Melissa Pierce doesn’t enjoy being high. And she’s the first to admit that building a national network for women to talk about their experiences with marijuana is not something she expected to do.
Last Thursday night, Pierce shared her hesitation to get involved in the industry—and why she was eventually persuaded to do so—with a group of about a dozen women ranging in age from their mid-20s to their mid-70s at the inaugural Chicago Women and Cannabis Wellness meet-up.
The 41-year-old entrepreneur is the founder of Chicago Women Developers, a group that encourages and teaches women how to get into the male-dominated tech industry. Pierce, a Rogers Park resident, says she saw an opportunity to carve out space for women in another similarly male-dominated industry: cannabis. Along with Alaska-based Aliza Sherman, a fellow tech entrepreneur and women’s issues advocate, she co-founded Ellementa, “an on- and off-line space where women can get together and talk about health and well-being and their use of cannabis,” which hosted the event.
Women who showed up at the Living Room in Wicker Park were offered a chance to share what brought them to the meet-up and their previous experiences with cannabis. The goal, Pierce says, is to offer an alternative to what she described as the male-focused image of cannabis users as “backwards-hats-wearing bong guys and women in tiny, tiny outfits getting super high on whatever.”
Nearly all of the women at the meet-up said they either experimented minimally with the drug in their youth, or they abstained from weed entirely. Marijuana “was in and out of my life in my younger years and, from age 35 on, I pretty much did not use it because I preferred a martini and I couldn’t do both,” said Ellen Floren, co-owner of Resq Organics, a company that sells, among other things, cannabidiol-infused products to treat skin conditions in both animals and humans.
Though the event was not meant to talk about cannabidiol specifically, CBD—one of more than 80 cannabinoid chemicals found in marijuana and hemp—was a focus of the conversation. Unlike the more widely known THC, CBD has no psychological effects (it is sought for its purported physical therapeutic effects), and due to a patchwork of state and federal legislation, it can be marketed and sold outside of Illinois’s strictly regulated medical marijuana program.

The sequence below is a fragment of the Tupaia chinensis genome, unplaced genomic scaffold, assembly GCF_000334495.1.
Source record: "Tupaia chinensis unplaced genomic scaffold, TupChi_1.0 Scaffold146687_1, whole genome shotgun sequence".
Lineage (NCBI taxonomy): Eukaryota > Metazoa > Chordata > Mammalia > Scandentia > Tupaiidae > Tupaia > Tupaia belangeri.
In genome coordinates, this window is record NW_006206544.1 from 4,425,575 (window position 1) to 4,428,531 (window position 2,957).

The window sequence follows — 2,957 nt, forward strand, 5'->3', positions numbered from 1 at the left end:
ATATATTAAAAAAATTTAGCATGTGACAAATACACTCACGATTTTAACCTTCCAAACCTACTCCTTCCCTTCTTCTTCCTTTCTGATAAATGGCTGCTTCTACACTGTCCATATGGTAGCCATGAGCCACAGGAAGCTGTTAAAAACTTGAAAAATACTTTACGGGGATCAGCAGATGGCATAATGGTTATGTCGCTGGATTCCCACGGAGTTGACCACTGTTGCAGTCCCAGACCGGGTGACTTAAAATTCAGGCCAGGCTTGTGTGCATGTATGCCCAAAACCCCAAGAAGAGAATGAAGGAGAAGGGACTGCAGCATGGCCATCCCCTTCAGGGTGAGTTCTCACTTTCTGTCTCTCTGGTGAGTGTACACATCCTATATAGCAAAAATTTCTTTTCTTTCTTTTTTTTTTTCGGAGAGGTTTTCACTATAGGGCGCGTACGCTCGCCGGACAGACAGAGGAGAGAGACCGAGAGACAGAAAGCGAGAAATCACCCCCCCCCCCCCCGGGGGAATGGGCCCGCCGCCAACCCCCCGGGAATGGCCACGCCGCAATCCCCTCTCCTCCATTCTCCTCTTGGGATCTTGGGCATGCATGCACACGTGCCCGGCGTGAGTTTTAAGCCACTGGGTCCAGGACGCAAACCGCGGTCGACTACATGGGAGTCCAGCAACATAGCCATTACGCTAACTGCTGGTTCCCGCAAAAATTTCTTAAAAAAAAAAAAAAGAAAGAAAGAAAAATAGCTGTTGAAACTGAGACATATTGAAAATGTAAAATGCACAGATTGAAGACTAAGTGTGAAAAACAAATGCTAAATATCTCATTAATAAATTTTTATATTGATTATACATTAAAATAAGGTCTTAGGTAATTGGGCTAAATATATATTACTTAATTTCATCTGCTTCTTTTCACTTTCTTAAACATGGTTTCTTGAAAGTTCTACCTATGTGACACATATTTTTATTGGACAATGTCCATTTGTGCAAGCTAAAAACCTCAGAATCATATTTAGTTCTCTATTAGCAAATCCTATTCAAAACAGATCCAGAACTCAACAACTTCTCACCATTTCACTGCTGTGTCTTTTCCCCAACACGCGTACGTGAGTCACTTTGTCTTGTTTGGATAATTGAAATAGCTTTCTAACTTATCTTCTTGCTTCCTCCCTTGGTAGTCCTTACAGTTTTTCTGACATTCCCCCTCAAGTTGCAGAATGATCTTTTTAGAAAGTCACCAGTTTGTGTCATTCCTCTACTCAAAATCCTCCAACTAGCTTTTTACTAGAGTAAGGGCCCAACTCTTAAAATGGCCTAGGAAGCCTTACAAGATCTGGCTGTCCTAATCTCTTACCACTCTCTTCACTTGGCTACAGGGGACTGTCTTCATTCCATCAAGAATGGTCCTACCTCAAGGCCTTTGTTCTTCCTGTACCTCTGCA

Floren and her business partners, Hope Black and Arleen Floren, spoke emphatically about the success they’ve had treating themselves and their animals with CBD, and the positive feedback they say they’ve received from clients. Co-owner of the Living Room, Marcy Capron Vermillion, said she’s not a fan of weed, but has found significant benefits from CBD including relief from a herniated disc and panic disorder.
But not everyone was quite so enthusiastic.
An older woman named Carol (who preferred to use only her first name) said she tried the stuff, or something that at least purported to be CBD, and found that it exacerbated her depression rather than relieved it. She's still interested in cannabis-related options to treat her fibromyalgia, though, and plans to apply for a medical marijuana card soon.
“I’m mixed up with all this. It’s brand new to me,” she told the group.
People like Carol are Ellementa’s target audience, Pierce says. She hopes these kind of meetups (also planned for Denver; Portland, Oregon; Seattle; and Anchorage) will plant the seeds for local support networks, primarily for Gen Xers and Baby Boomers. Longtime pot consumers will get a safe haven to talk about how weed has affected their lives and their health without fear of judgment or shame, she says. And “for the woman who is curious, she can hear real stories from real women who are dealing with health issues or wellness issues who are using marijuana to help themselves or those in their family,” Pierce explains.
Most of the women present expressed frustration with marijuana's ambiguous legal status, hoped that the current medical program could be expanded, and wanted state lawmakers to approve proposed legislation for recreational marijuana.
The drug’s limited legality in Illinois contributes to a dearth of information about its myriad effects, strains and forms, Pierce says, and that lack of awareness is an issue she strives to remedy. That was made clear at the event when a woman named Sharon (who also preferred to use only her first name) spoke up about her painful arthritis and the panic attacks she’s experienced after a recent car accident.
Though medical marijuana is legal in Illinois, she said that it’s rarely talked about, so she came to the meet-up Thursday looking for more information. “I’m just very happy you put this together,” she told Pierce. “Because there is a need and a service in the community to do this."